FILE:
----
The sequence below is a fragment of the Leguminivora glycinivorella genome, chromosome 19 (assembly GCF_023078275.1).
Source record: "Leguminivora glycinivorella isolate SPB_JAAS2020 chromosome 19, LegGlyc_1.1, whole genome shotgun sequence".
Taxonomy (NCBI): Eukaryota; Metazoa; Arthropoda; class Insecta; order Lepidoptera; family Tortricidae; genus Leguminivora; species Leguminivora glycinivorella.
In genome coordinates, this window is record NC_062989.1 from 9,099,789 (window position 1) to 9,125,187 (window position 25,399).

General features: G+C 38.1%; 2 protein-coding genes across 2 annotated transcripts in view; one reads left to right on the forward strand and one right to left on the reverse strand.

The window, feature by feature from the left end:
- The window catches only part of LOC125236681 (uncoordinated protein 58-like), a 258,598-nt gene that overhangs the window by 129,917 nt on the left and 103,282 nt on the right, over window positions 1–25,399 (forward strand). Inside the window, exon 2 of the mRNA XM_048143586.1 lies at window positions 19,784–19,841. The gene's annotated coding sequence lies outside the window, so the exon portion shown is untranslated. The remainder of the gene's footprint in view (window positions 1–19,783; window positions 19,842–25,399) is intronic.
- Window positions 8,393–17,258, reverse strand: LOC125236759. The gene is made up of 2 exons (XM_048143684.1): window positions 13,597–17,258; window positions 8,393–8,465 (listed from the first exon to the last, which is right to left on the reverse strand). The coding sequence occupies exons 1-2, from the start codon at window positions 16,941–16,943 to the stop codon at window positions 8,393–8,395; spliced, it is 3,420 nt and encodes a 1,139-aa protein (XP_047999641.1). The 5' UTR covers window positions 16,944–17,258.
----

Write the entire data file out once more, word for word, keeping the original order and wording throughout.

The sequence below is a fragment of the Leguminivora glycinivorella genome, chromosome 19 (assembly GCF_023078275.1).
Source record: "Leguminivora glycinivorella isolate SPB_JAAS2020 chromosome 19, LegGlyc_1.1, whole genome shotgun sequence".
Taxonomy (NCBI): Eukaryota; Metazoa; Arthropoda; class Insecta; order Lepidoptera; family Tortricidae; genus Leguminivora; species Leguminivora glycinivorella.
In genome coordinates, this window is record NC_062989.1 from 9,099,789 (window position 1) to 9,125,187 (window position 25,399).

General features: G+C 38.1%; 2 protein-coding genes across 2 annotated transcripts in view; one reads left to right on the forward strand and one right to left on the reverse strand.

The window, feature by feature from the left end:
- The window catches only part of LOC125236681 (uncoordinated protein 58-like), a 258,598-nt gene that overhangs the window by 129,917 nt on the left and 103,282 nt on the right, over window positions 1–25,399 (forward strand). Inside the window, exon 2 of the mRNA XM_048143586.1 lies at window positions 19,784–19,841. The gene's annotated coding sequence lies outside the window, so the exon portion shown is untranslated. The remainder of the gene's footprint in view (window positions 1–19,783; window positions 19,842–25,399) is intronic.
- Window positions 8,393–17,258, reverse strand: LOC125236759. The gene is made up of 2 exons (XM_048143684.1): window positions 13,597–17,258; window positions 8,393–8,465 (listed from the first exon to the last, which is right to left on the reverse strand). The coding sequence occupies exons 1-2, from the start codon at window positions 16,941–16,943 to the stop codon at window positions 8,393–8,395; spliced, it is 3,420 nt and encodes a 1,139-aa protein (XP_047999641.1). The 5' UTR covers window positions 16,944–17,258.